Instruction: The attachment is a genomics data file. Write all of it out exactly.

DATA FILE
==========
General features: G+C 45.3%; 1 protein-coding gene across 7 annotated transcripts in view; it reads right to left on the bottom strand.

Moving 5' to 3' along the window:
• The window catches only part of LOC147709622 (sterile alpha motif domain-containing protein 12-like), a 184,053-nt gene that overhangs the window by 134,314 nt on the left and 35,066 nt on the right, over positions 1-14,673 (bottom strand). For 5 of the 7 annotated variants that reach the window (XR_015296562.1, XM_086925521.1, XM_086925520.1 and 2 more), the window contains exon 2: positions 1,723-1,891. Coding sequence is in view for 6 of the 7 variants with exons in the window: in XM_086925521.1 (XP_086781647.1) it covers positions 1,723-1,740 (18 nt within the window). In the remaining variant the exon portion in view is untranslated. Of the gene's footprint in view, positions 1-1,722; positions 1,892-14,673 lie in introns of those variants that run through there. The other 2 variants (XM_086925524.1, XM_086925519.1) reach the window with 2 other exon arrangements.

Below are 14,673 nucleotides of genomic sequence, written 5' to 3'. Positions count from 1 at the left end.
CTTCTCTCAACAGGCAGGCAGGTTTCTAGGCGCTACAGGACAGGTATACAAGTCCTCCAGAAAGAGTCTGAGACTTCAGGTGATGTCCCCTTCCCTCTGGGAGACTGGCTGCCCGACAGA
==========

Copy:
General features: G+C 45.3%; 1 protein-coding gene across 7 annotated transcripts in view; it reads right to left on the bottom strand.

Moving 5' to 3' along the window:
• The window catches only part of LOC147709622 (sterile alpha motif domain-containing protein 12-like), a 184,053-nt gene that overhangs the window by 134,314 nt on the left and 35,066 nt on the right, over positions 1-14,673 (bottom strand). For 5 of the 7 annotated variants that reach the window (XR_015296562.1, XM_086925521.1, XM_086925520.1 and 2 more), the window contains exon 2: positions 1,723-1,891. Coding sequence is in view for 6 of the 7 variants with exons in the window: in XM_086925521.1 (XP_086781647.1) it covers positions 1,723-1,740 (18 nt within the window). In the remaining variant the exon portion in view is untranslated. Of the gene's footprint in view, positions 1-1,722; positions 1,892-14,673 lie in introns of those variants that run through there. The other 2 variants (XM_086925524.1, XM_086925519.1) reach the window with 2 other exon arrangements.

Below are 14,673 nucleotides of genomic sequence, written 5' to 3'. Positions count from 1 at the left end.
CTTCTCTCAACAGGCAGGCAGGTTTCTAGGCGCTACAGGACAGGTATACAAGTCCTCCAGAAAGAGTCTGAGACTTCAGGTGATGTCCCCTTCCCTCTGGGAGACTGGCTGCCCGACAGA